Why you should care

American teachers and families are struggling with unworkable education requirements. But our leaders can’t seem to agree on how to fix them.

When it comes to public education in America, 2002 now seems light years in the past — a simpler time, where politicians like George W. Bush, John Boehner and Ted Kennedy could stand together on a stage and applaud the same law. President Bush declared at the time, with the naive confidence of a man who’d been in the White House only a year, “As of this hour, America’s schools will be on a new path of reform and a new path of results.”

Hardly. Instead, education has become a progressively more vicious policy battleground that cuts across partisan lines. And nothing has been the subject of more ire than No Child Left Behind, the law that the then president, future Speaker of the House and liberal Lion of the Senate all cheered. In the years since its passage, the law has prompted a right-wing revolt against federal meddling in public schools, even if that means sacrificing other school reforms Republicans hold dear. It’s also polarized the two parties to such a degree that few hold out hope a replacement currently being drafted by Congress will pass. Ironically, that will leave America with education regulations almost nobody likes.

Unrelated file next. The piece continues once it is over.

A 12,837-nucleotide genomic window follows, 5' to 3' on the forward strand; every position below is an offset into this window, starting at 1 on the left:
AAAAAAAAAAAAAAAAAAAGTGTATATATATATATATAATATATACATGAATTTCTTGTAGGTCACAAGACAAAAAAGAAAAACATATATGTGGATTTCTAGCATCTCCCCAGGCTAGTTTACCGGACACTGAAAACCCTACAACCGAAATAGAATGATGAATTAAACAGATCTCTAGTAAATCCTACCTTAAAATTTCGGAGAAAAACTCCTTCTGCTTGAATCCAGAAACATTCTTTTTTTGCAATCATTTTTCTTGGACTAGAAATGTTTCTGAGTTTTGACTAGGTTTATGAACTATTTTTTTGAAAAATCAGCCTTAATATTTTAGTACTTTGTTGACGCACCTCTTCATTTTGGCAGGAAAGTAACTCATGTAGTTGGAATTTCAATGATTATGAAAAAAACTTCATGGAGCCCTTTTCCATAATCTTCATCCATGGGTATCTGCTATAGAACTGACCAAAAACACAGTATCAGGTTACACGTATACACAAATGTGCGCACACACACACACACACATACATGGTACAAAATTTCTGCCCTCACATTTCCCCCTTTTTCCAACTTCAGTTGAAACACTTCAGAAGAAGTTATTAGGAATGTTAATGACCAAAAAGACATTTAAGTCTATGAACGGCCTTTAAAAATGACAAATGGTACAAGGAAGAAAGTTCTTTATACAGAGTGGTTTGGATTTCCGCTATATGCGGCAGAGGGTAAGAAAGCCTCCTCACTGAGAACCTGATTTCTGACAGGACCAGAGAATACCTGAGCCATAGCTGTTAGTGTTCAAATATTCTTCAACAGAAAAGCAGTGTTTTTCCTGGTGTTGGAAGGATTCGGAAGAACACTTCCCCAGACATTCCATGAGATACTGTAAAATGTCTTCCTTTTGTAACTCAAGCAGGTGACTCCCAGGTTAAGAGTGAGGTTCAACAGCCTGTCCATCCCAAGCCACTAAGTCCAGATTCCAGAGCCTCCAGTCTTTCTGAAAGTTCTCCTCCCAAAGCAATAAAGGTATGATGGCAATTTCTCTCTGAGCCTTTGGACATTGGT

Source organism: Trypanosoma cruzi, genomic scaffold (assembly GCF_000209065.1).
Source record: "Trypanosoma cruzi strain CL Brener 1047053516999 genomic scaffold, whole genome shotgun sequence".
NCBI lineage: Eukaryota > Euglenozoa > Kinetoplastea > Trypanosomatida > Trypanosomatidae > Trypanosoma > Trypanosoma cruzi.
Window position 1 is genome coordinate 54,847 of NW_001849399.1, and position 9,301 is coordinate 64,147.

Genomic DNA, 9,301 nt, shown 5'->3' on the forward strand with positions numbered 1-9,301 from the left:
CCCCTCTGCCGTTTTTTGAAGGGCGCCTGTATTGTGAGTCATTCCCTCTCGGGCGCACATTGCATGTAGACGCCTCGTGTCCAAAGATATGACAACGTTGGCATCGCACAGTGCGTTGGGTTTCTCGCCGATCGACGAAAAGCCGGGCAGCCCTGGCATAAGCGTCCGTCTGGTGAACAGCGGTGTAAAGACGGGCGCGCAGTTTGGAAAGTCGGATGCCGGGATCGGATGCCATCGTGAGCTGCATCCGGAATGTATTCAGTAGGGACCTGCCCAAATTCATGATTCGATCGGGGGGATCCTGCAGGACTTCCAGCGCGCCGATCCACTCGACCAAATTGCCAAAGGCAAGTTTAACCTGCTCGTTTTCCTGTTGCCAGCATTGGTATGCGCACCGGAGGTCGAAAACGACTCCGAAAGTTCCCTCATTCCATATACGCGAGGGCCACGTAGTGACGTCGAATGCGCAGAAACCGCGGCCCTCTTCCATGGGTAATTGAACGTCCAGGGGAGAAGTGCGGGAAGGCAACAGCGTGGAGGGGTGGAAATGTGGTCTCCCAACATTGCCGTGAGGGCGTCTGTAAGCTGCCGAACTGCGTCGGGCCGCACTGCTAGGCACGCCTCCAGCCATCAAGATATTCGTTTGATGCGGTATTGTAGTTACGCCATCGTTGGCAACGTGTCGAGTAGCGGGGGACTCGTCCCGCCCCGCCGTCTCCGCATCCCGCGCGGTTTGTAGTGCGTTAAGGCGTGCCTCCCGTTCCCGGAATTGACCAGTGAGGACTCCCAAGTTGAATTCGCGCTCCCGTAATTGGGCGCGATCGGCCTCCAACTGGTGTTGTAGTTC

This isn’t the first time Washington has attempted to rein in the Frankenstein it created in 2002. No Child Left Behind expired in 2007, and lawmakers proposed revisions in 2009, 2011 and 2013. Catherine Brown, vice president for education policy at the liberal Center for American Progress, says “a lot of people thought it was for real” this time, given an “increasing urgency in the country.” With veteran senators in both parties working to reform the law, backers were hopeful. But then the House of Representatives, as it is wont to do these days, threw a wrench in those plans.

Marquez Allen, age 12, reads test questions in Feb. 2015 on a laptop computer during in a trial run of a new state assessment test linked to 'No Child Left Behind' at Annapolis Middle School in Annapolis, Md.

Marquez Allen, age 12, reads test questions in Feb. 2015 on a laptop computer during a trial run of a new state assessment test linked to No Child Left Behind at Annapolis Middle School in Annapolis, Md.